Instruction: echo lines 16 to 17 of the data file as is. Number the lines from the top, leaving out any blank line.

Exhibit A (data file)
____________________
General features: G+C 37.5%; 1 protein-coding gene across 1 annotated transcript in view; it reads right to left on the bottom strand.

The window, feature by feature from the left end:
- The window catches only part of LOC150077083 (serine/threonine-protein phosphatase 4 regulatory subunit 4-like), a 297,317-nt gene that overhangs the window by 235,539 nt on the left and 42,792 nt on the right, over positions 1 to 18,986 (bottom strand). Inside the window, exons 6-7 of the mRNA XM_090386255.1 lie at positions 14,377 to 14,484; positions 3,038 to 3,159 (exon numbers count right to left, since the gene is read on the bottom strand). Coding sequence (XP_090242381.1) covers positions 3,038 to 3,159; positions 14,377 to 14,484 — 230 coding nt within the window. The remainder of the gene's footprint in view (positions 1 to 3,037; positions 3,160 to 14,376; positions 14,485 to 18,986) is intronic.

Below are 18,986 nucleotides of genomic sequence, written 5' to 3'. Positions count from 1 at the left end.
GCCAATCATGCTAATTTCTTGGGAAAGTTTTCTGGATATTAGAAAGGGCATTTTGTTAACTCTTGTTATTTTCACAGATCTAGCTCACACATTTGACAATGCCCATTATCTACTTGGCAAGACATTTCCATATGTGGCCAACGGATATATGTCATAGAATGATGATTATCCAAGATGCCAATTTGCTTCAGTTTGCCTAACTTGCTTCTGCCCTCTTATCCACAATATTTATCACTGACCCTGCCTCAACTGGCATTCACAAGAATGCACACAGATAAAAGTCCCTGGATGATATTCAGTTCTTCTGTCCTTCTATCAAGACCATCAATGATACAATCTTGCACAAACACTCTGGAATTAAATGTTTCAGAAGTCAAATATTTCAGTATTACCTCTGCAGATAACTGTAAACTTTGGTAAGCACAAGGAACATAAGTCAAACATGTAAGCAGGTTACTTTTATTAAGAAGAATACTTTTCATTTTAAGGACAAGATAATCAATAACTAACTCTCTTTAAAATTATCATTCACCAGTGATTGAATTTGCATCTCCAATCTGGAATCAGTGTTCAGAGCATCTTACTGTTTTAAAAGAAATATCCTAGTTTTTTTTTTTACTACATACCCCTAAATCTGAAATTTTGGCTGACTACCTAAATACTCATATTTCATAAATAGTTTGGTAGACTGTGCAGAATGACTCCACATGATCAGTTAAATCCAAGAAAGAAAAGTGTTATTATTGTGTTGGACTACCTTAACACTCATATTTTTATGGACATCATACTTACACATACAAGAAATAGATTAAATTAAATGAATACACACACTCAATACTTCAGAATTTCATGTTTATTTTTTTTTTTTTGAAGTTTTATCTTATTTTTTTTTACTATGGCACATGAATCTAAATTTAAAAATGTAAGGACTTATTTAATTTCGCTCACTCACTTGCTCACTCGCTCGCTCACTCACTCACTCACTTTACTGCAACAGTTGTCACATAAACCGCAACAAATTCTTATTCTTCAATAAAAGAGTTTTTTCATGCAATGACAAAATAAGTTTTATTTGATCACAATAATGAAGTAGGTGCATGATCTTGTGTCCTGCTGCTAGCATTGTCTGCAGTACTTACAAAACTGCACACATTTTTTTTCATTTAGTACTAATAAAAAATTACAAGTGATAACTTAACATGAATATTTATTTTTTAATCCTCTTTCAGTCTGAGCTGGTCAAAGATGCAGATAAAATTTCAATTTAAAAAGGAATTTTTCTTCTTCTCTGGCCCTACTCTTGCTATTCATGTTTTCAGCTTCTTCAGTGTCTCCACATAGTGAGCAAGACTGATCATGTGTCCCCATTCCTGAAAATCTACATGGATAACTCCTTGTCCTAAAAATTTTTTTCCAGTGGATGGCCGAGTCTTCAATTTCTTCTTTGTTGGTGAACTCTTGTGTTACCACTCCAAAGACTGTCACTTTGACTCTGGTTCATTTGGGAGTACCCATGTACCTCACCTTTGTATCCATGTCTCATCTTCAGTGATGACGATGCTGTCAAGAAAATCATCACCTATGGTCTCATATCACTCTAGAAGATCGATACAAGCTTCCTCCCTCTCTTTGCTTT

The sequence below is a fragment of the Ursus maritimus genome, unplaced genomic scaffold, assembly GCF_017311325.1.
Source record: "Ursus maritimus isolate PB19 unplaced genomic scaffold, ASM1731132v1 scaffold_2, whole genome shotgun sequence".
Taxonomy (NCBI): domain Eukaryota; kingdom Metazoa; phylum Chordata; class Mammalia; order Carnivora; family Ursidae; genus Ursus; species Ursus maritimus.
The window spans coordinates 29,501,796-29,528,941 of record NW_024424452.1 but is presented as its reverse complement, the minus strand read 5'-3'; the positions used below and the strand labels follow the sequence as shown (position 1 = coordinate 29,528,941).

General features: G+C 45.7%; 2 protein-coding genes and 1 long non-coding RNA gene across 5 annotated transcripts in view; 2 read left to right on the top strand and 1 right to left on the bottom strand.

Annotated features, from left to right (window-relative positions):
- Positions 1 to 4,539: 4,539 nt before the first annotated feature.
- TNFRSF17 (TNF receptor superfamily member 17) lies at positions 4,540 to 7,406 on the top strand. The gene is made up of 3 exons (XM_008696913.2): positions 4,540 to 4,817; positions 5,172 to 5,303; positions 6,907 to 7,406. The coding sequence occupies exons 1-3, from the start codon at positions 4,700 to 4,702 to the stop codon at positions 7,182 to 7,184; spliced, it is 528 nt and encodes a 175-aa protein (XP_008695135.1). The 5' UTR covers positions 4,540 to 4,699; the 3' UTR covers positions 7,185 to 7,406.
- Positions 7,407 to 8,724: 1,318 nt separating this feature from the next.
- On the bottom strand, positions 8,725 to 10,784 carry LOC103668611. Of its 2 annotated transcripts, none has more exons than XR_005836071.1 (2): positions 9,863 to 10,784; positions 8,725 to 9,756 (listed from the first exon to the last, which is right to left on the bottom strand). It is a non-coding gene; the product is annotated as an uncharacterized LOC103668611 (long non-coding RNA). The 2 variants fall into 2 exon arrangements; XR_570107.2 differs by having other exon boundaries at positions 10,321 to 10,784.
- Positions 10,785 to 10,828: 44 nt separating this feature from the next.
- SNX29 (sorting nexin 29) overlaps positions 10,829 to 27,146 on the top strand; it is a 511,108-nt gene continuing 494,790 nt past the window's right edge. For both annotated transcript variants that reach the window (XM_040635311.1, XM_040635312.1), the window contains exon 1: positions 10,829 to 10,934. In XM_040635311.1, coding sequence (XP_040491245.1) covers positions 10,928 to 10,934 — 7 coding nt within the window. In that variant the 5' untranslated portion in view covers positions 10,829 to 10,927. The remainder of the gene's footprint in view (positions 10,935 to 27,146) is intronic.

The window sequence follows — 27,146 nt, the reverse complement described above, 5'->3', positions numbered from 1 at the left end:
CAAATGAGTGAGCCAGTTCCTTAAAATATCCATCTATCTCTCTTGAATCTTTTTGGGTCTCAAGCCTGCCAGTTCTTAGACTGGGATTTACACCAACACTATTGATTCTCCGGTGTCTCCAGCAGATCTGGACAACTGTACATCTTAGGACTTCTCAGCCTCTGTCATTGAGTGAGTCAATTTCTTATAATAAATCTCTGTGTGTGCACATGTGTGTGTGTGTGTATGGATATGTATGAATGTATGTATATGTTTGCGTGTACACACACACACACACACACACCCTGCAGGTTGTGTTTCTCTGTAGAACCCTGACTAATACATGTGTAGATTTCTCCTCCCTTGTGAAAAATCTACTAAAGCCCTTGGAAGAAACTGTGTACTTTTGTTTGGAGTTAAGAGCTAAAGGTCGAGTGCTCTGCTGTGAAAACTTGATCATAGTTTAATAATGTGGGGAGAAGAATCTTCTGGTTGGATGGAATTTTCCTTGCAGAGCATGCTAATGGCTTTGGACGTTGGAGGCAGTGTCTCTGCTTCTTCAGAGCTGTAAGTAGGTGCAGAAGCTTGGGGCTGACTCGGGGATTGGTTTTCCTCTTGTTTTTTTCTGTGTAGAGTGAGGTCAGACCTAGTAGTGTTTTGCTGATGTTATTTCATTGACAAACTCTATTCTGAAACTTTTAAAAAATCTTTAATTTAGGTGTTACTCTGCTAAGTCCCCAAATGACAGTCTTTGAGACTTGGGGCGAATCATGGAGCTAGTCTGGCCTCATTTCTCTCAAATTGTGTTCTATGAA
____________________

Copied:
- Positions 10,785 to 10,828: 44 nt separating this feature from the next.
- SNX29 (sorting nexin 29) overlaps positions 10,829 to 27,146 on the top strand; it is a 511,108-nt gene continuing 494,790 nt past the window's right edge. For both annotated transcript variants that reach the window (XM_040635311.1, XM_040635312.1), the window contains exon 1: positions 10,829 to 10,934. In XM_040635311.1, coding sequence (XP_040491245.1) covers positions 10,928 to 10,934 — 7 coding nt within the window. In that variant the 5' untranslated portion in view covers positions 10,829 to 10,927. The remainder of the gene's footprint in view (positions 10,935 to 27,146) is intronic.